Lance Armstrong will recover from a broken collarbone in time to bid for his eighth Tour de France title in July, and may even compete in the Giro d'Italia in May, his team manager said Tuesday.
"A broken collarbone in March does not change anything as regards the Tour de France," which starts on July 4, said Johan Bruyneel, the manager of Armstrong's Astana team. "For the moment, we are sticking largely with the same schedule. He was going to be leaving for the US after this race and then come back for the Giro, so for the moment nothing has changed," he told reporters before the start of the second stage of the Tour of Castilla y Leon in central Spain.
"Personally, I think it is still possible to take part in the Giro," which starts on May 9, but he is "still going to be less fit," said the Belgian.
The American cycling legend broke his collarbone when he fell along with several other riders about 20 kilometres (32 miles) from the finish line of the first stage of the Tour of Castilla y Leon on Monday.
A cancer survivor who went on to claim a record seven Tour de France crowns, Armstrong ended a three-and-a-half year retirement at the Tour Down Under in Australia in January.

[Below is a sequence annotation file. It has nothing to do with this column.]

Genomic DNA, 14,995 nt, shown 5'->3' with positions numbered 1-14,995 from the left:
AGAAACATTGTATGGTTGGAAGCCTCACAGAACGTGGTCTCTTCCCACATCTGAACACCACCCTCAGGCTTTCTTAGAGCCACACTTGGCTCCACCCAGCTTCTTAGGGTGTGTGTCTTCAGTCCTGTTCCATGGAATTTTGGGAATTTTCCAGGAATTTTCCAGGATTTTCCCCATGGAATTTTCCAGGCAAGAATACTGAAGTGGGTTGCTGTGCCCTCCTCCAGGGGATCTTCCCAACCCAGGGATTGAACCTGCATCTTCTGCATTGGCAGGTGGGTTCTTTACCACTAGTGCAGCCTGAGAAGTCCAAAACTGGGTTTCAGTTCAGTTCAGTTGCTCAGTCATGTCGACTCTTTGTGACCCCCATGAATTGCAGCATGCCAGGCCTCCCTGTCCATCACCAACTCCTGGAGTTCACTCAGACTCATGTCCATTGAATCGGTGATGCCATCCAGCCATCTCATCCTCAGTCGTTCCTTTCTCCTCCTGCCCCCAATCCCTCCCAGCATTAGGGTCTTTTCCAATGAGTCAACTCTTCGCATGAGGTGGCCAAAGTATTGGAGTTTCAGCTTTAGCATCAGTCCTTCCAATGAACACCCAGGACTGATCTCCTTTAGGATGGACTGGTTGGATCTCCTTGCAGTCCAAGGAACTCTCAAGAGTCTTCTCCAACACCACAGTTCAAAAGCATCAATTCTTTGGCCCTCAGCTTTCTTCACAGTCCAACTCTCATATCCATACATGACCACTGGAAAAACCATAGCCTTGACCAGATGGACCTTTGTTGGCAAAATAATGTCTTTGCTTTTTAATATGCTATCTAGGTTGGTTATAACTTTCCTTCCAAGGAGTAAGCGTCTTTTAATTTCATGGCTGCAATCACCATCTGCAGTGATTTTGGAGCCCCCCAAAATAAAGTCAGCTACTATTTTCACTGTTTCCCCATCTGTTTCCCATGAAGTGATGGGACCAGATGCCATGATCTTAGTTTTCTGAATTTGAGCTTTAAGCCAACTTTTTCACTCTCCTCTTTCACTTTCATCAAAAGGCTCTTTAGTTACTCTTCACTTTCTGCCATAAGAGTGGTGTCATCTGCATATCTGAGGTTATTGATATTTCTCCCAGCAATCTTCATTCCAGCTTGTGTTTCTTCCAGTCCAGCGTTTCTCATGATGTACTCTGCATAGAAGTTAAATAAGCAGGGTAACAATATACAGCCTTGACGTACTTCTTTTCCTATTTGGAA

The 37-year-old declared his goal this year is to win an eighth Tour de France title.
His injury "changes the way we approach the season from now until the Tour de France," said Bruyneel. But "in terms of being there at start of the Tour, it changes nothing at all."
He said the accident could have been much worse.
"Obviously, it's not a good thing, but his head hit the ground quite hard and his helmet was broken. A broken collarbone is not a bad outcome given the circumstances. It's one of the breaks that takes least time to heal," he said. "I think that he has faced much harder things than this. A broken collarbone, obviously it's not nice, but it's not the end of the world."
Doctors will decide in the coming days if Armstrong, who left for his home in Texas Tuesday, will have to undergo an operation, said Bruyneel.
Meanwhile, Armstrong's Astana teammates, American Levi Leipheimer and Alberto Contador of Spain, took first and second places respectively in the second stage of the Tour of Castilla y Leon Tuesday, an individual time trial in the town of Palencia.
Armstrong's return to the sport has sparked rumours of friction between him and Contador over who will be chosen to lead the Astana's team's challenge in the Tour de France. The Tour of Castilla y Leon was the first time the two have raced alongside each other with Astana.
© AFP 2009